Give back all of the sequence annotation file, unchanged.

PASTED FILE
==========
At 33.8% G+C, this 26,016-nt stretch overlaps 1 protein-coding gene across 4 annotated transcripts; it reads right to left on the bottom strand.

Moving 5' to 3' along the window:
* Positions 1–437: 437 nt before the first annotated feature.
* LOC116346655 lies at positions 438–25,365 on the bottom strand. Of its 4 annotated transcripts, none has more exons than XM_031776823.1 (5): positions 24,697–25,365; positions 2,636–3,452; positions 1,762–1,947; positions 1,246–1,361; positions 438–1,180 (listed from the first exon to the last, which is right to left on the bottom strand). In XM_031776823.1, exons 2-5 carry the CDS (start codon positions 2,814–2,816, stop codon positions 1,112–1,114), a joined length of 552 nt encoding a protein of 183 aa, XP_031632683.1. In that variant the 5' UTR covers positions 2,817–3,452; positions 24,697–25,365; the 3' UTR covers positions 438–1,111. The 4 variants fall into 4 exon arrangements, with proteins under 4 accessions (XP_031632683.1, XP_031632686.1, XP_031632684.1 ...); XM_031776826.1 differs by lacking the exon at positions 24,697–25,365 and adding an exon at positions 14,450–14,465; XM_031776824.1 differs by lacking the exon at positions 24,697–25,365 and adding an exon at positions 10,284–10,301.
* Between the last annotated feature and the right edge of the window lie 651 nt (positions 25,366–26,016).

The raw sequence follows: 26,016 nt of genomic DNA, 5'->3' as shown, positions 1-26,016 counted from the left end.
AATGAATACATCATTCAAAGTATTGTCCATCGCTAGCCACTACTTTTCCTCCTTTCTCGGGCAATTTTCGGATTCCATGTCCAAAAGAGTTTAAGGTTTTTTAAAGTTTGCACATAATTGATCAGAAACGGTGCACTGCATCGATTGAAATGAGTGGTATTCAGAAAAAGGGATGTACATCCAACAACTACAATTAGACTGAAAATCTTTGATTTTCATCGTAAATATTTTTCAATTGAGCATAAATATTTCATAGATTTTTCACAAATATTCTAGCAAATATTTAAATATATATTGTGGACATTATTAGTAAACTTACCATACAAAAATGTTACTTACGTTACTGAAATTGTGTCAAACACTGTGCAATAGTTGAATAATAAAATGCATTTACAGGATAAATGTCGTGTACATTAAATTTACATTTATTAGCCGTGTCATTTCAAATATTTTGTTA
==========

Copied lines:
At 33.8% G+C, this 26,016-nt stretch overlaps 1 protein-coding gene across 4 annotated transcripts; it reads right to left on the bottom strand.

Moving 5' to 3' along the window:
* Positions 1–437: 437 nt before the first annotated feature.
* LOC116346655 lies at positions 438–25,365 on the bottom strand. Of its 4 annotated transcripts, none has more exons than XM_031776823.1 (5): positions 24,697–25,365; positions 2,636–3,452; positions 1,762–1,947; positions 1,246–1,361; positions 438–1,180 (listed from the first exon to the last, which is right to left on the bottom strand). In XM_031776823.1, exons 2-5 carry the CDS (start codon positions 2,814–2,816, stop codon positions 1,112–1,114), a joined length of 552 nt encoding a protein of 183 aa, XP_031632683.1. In that variant the 5' UTR covers positions 2,817–3,452; positions 24,697–25,365; the 3' UTR covers positions 438–1,111. The 4 variants fall into 4 exon arrangements, with proteins under 4 accessions (XP_031632683.1, XP_031632686.1, XP_031632684.1 ...); XM_031776826.1 differs by lacking the exon at positions 24,697–25,365 and adding an exon at positions 14,450–14,465; XM_031776824.1 differs by lacking the exon at positions 24,697–25,365 and adding an exon at positions 10,284–10,301.
* Between the last annotated feature and the right edge of the window lie 651 nt (positions 25,366–26,016).

The raw sequence follows: 26,016 nt of genomic DNA, 5'->3' as shown, positions 1-26,016 counted from the left end.
AATGAATACATCATTCAAAGTATTGTCCATCGCTAGCCACTACTTTTCCTCCTTTCTCGGGCAATTTTCGGATTCCATGTCCAAAAGAGTTTAAGGTTTTTTAAAGTTTGCACATAATTGATCAGAAACGGTGCACTGCATCGATTGAAATGAGTGGTATTCAGAAAAAGGGATGTACATCCAACAACTACAATTAGACTGAAAATCTTTGATTTTCATCGTAAATATTTTTCAATTGAGCATAAATATTTCATAGATTTTTCACAAATATTCTAGCAAATATTTAAATATATATTGTGGACATTATTAGTAAACTTACCATACAAAAATGTTACTTACGTTACTGAAATTGTGTCAAACACTGTGCAATAGTTGAATAATAAAATGCATTTACAGGATAAATGTCGTGTACATTAAATTTACATTTATTAGCCGTGTCATTTCAAATATTTTGTTA